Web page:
New External Display
The options for Mac customers who want Thunderbolt connectivity and a Retina Screen have essentially just become the $5000 XDR, with LGs Ultra Fine displays becoming impossible to find. I would Apple to unveil a 5K Mini LED Monitor for around $2000 when the laptops make the jump, but as that is unlikely this time round we are likely to be left a bit longer waiting for a standalone display.
Last year we were treated to 3 Keynotes in the run up to the holidays and it looks like we are in for something similar this time round do too, but this time the iPhone Keynote has made its way to the front of the queue.
Last year saw a redesign of the iPhone and iPhone Pro to the flat side aesthetics which are taking over Apple’s hardware lineup. This year the iPhone will get its “S Cycle” update, although probably named the iPhone 13, keeping external changes to a minimum with new camera array and a slightly smaller notch. The sensor-shift image stabilisation which was exclusive to the iPhone Pro Max last year, will make its way across to the whole iPhone lineup this time, with the iPhone Pro Max also having sensor-shift stabilisation on the wideangle lense.
The iPhone is set to gain a Promotion display which will not only top out at 120hz for silky smooth scrolling, but also throttle down to 1hz to preserve battery life and possible enable an always on dimmed display like the Apple Watch.
The Apple Watch has remained pretty much unchanged externally since its release in 2015, besides when it received a size bump from 38mm and 42mm to 40 and 44mm respectively with the Series 4 in 2018. The Series 4 incorporated a larger display that also pushed the pixels closer to the edges of the watch, but despite the physical size increase this change was barley noticeable when the screen was off. This year the Apple Watch is set to gain the defacto flat sides found on the iPhone, iPad Pro and iPad Air, which will also see the case sizes bump up 1mm to 41 and 45mm. As with the last case update, the screen will be pushed even further towards the edge of the display, so the gain in screen real estate will be greater than the 1mm bump would suggest.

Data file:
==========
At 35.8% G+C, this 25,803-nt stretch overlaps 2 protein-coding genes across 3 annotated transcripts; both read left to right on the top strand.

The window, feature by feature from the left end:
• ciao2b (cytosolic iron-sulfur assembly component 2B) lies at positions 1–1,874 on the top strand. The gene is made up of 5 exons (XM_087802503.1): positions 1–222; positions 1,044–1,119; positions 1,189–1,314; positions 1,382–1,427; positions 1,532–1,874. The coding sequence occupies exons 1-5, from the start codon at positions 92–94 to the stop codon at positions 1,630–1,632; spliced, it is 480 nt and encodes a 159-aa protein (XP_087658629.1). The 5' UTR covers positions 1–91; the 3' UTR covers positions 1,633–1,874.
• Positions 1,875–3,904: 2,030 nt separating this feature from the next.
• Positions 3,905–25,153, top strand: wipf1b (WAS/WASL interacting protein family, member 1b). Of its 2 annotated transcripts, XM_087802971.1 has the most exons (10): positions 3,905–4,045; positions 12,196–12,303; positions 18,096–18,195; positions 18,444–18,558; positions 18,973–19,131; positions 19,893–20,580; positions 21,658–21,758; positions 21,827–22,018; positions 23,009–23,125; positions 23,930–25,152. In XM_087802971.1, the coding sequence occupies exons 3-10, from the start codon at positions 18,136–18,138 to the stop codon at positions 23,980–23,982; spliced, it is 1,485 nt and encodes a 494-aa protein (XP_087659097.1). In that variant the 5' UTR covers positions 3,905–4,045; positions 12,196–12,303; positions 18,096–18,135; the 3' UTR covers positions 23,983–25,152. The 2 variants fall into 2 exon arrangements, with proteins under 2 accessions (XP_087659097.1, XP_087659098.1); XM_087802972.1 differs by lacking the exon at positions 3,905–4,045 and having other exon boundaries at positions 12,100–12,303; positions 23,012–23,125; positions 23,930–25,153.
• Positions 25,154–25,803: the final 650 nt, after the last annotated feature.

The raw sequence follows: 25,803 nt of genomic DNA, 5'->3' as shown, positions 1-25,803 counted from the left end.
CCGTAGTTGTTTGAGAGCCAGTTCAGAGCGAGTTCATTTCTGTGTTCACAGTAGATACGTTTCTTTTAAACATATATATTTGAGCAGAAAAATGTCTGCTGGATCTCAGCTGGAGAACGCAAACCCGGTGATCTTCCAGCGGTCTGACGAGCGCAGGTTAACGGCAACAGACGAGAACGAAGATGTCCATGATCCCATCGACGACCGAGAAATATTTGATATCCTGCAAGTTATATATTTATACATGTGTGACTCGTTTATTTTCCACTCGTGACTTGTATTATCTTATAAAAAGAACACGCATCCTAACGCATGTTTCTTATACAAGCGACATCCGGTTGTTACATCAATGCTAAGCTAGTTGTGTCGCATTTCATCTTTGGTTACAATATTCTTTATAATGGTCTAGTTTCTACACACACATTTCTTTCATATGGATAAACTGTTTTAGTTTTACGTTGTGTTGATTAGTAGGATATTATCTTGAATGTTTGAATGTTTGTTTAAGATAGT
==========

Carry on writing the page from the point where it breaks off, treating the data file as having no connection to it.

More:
The iPad mini is also set to get the flat side treatment and look like a Mini version of the iPad Air released last with Touch ID in the Side Button, support for the second generation Apple Pencil and A14 Chip. Like the iPad Air I would expect to see the iPad mini suffer from a bit of a price bump as it distances itself from the bottom of the lineup.
The iPad is set to be updated its 9th revision and incorporate the A13 processor and finally gain a laminated display. The iPad will however keep the its current exterior design with Touch ID in the Home Button and support for the original Apple Pencil. It will also remain the only iPad to still be using lightning.
AirPods are set to see their third revision and gain a design much closer to the AirPods Pro with smaller steams but lacking the rubber ear tips and therefore echo cancellation of the AirPod Pros. Internally I would expect the AirPods 3 to have improved range and battery life when compared to their predecessor but nothing that would make it an instant upgrade … unless your batteries have gone!
iOS 15 was unveiled at WWDC in June, but has since seen a lot of the features originally announced either taken out with each beta or never make an appearance to begin with. The most substantial feature that is still left in is Focus (think Home, Work, Driving etc), which essentially allows for different profiles (reminds me of my Nokia 3210) with different settings for things such as notifications.
Unlike last year where iOS 14 was released with 24 Hours notice, I expect iOS 15 to be released on Wednesday next week.
Back into its more familiar early June time slot, albeit still remote this year, WWDC is set to see some hardware unveiled as well as the usual plethora of OS updates, but what exactly should we be looking for?
The biggest change to iOS this year is set to be around notifications, with the introduction of Profiles (ahhhh early 2000s features phone lovers rejoice), to have different prioritisation for notifications based on the current context e.g. no emails out side of working hours, no notifications while driving etc.
In addition to Safari pointing out what trackers it has blocked, iOS 15 is set to become more privacy conscious and point out when apps are also doing app tracking, and working around app transport transparency system that was introduced last month.
iOS is set to have a few small UI tweaks, such as how the Navigation Bar transitions on scroll, but the majority of these will come along for free for those using system UI components.